The taste is sweet and slightly salty with hints of smoky flavors. It is quite a delicious and filling snack. And, a fun and playful street food to unravel. 

Bamboo sticky rice vendor in Siem Reap

The city of Battambang in the northwest region of the country is popular for bamboo sticky rice. It is Cambodia’s  leading rice producing province in the country.

While we didn’t personally visit the city, the sticky rice from here comes highly recommended as the area is referred to as “sticky rice villages” by locals. 

In Siem Reap, around the Angkor Wat World Heritage Site, you will find ladies on bicycles selling bamboo sticky rice. 

Feel free to approach any one of them and enjoy this sweet roasted Cambodian dessert. The sticky rice is sold in three sizes, small, medium and large.

Try fresh water snails from street vendor in Phnom Penh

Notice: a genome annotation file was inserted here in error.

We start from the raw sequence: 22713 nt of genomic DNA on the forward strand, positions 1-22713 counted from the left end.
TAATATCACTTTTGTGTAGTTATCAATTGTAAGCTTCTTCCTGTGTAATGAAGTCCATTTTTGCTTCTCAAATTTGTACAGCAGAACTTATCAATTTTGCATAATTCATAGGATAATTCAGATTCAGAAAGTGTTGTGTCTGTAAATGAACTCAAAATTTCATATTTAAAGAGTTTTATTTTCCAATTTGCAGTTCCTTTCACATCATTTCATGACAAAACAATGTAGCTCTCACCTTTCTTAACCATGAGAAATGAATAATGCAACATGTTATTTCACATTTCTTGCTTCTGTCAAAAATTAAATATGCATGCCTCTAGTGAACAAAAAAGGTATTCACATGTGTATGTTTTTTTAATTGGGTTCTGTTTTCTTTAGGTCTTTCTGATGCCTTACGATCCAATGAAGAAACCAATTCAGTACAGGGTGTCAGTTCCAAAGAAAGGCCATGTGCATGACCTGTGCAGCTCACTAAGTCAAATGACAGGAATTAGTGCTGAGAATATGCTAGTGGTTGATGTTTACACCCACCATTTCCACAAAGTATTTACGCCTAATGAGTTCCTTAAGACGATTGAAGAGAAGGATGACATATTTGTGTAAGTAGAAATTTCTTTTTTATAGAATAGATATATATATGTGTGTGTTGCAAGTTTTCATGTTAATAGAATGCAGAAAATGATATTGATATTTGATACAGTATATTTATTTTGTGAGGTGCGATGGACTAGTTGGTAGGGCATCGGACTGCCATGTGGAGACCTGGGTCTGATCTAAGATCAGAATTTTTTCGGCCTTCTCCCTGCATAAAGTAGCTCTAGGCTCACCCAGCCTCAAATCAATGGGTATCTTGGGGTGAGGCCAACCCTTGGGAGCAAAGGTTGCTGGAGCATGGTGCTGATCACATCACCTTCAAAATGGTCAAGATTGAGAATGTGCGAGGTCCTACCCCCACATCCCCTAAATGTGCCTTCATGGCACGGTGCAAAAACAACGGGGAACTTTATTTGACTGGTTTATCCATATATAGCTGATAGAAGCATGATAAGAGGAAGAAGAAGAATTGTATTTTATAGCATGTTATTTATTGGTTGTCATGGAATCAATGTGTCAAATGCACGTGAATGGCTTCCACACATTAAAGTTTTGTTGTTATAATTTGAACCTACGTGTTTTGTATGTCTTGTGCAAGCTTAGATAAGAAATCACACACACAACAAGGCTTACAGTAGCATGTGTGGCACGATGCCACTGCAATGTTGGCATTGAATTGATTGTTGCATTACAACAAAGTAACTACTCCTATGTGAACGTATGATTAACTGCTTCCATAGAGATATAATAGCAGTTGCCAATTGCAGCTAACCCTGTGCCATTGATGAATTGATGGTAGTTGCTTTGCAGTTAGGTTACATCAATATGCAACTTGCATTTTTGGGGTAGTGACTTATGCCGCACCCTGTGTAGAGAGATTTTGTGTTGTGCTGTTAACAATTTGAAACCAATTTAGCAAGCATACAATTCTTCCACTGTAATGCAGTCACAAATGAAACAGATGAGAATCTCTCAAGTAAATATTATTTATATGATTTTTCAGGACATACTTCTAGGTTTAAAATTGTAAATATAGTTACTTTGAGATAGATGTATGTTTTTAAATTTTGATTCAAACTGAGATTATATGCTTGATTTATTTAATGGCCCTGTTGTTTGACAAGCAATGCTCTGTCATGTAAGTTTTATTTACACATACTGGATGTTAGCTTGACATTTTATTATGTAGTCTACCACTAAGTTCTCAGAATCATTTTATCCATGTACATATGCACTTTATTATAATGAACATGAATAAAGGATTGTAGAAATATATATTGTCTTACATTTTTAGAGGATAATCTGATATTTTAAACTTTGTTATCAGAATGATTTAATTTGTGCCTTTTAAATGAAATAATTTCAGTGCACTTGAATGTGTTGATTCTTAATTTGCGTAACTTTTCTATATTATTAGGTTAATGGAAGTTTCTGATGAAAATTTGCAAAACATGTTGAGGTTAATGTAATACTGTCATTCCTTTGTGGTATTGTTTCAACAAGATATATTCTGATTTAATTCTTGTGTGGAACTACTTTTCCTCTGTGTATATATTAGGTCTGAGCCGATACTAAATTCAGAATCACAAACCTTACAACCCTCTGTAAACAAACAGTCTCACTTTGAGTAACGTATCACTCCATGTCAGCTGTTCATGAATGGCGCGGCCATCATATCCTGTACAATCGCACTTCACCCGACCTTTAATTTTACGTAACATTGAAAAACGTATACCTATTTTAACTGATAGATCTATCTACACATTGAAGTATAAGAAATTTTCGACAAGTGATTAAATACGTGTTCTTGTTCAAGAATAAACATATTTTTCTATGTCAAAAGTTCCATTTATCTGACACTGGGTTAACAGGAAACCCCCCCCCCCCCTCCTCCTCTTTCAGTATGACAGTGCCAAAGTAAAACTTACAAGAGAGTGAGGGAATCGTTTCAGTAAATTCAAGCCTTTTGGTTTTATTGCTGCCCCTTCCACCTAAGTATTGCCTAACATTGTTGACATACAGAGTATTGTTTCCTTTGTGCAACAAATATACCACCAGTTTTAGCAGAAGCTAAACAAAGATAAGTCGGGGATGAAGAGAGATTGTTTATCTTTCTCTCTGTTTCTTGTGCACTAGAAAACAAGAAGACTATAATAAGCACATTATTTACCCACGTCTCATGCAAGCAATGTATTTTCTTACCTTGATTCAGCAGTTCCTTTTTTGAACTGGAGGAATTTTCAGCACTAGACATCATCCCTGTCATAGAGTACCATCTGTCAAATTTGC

One of the striking things we noticed when we arrived in Phnom Penh were street vendors with long flat carts on wheels. 

These carts are strategically placed under the hot burning sun loaded with freshwater snails. The snails are seasoned and cooked prior to being dried under the sun.

The snails are spiced with red chili sauce or with garlic and salt. A popular snack, snails are sold by the bucketful or a smaller cup size.

To eat this street food safely, you want to make sure all the snails are thoroughly cooked. Most vendors will let you try a sample first before indulging in more.

Chives cakes at a local market in Siem Reap

One of the popular Cambodia street foods you will see everywhere are street vendors selling small chive cakes on bicycles. 

These Cambodian chive cakes are fried in shallow pans, and made with glutinous rice flour and served with a sweet spicy fish sauce.

Chive cakes, also known as Num Kachay, are a popular Cambodian street food originating from China. 

While the ingredients are simple, the taste is surprisingly delicious.